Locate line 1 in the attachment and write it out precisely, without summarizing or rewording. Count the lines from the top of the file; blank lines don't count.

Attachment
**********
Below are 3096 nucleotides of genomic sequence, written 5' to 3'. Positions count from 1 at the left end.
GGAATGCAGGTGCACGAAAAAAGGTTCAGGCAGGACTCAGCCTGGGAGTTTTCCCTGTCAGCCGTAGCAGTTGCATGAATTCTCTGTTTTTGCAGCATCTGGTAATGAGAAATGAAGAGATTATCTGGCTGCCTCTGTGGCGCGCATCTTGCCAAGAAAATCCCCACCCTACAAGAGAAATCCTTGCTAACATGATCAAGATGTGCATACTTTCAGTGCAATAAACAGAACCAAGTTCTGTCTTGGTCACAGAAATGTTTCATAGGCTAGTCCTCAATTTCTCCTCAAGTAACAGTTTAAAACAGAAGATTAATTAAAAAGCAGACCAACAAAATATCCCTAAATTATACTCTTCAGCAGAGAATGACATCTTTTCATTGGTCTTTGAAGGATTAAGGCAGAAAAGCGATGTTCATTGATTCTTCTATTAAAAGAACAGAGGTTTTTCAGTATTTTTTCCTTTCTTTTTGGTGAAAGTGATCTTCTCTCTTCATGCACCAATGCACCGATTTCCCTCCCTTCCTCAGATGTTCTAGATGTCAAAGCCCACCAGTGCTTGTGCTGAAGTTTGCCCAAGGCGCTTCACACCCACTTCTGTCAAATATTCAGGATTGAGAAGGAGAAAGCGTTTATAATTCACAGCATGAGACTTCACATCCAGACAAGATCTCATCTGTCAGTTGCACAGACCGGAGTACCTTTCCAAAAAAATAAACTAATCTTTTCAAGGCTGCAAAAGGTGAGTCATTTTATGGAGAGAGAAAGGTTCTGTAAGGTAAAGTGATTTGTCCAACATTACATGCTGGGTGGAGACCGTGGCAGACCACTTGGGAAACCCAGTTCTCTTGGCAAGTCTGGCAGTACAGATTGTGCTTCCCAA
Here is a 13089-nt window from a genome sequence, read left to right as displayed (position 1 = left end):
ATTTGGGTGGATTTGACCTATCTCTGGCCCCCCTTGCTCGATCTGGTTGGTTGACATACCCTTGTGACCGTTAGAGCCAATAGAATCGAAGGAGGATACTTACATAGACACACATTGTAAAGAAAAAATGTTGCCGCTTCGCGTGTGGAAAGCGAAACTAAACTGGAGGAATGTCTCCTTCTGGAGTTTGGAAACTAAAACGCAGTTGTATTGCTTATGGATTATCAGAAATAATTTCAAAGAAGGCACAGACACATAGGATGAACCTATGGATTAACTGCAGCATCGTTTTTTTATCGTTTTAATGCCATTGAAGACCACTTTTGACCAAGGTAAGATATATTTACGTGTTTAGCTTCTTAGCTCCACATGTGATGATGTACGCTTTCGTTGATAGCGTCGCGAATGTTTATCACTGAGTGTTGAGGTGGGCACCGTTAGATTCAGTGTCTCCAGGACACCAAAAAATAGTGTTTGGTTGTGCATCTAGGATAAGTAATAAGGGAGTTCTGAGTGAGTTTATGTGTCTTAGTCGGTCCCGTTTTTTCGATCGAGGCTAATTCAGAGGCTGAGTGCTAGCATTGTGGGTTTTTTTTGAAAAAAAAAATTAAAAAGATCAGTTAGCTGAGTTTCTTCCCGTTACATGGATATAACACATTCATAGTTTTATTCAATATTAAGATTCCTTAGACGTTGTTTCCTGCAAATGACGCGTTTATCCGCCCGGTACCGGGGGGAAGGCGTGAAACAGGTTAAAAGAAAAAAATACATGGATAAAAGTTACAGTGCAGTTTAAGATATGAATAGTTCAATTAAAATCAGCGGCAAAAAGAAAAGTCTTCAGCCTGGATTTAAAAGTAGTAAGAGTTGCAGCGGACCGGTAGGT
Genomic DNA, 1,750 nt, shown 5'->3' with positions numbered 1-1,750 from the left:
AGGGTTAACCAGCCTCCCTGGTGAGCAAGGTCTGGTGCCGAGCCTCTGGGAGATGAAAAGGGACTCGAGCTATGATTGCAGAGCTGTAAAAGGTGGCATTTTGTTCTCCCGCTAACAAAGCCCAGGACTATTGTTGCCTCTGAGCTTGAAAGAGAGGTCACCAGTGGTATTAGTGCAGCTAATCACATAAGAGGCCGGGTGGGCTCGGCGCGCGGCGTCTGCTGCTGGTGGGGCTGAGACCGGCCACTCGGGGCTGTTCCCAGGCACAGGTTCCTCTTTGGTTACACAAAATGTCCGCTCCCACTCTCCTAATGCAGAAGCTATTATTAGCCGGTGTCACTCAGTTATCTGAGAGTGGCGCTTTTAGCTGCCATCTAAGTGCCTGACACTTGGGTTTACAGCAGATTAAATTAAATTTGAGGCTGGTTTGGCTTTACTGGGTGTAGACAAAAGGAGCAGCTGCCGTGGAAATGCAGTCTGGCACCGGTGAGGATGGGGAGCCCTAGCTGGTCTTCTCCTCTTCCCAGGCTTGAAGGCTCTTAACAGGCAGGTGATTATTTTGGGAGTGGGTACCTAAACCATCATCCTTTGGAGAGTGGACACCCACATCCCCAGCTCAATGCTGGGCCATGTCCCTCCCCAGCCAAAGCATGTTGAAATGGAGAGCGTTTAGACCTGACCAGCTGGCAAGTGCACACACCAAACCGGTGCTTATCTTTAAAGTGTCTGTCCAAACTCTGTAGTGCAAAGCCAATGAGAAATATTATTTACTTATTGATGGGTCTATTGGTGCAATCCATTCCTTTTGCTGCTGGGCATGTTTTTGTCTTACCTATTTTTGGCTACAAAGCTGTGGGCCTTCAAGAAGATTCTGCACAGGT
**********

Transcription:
Below are 3096 nucleotides of genomic sequence, written 5' to 3'. Positions count from 1 at the left end.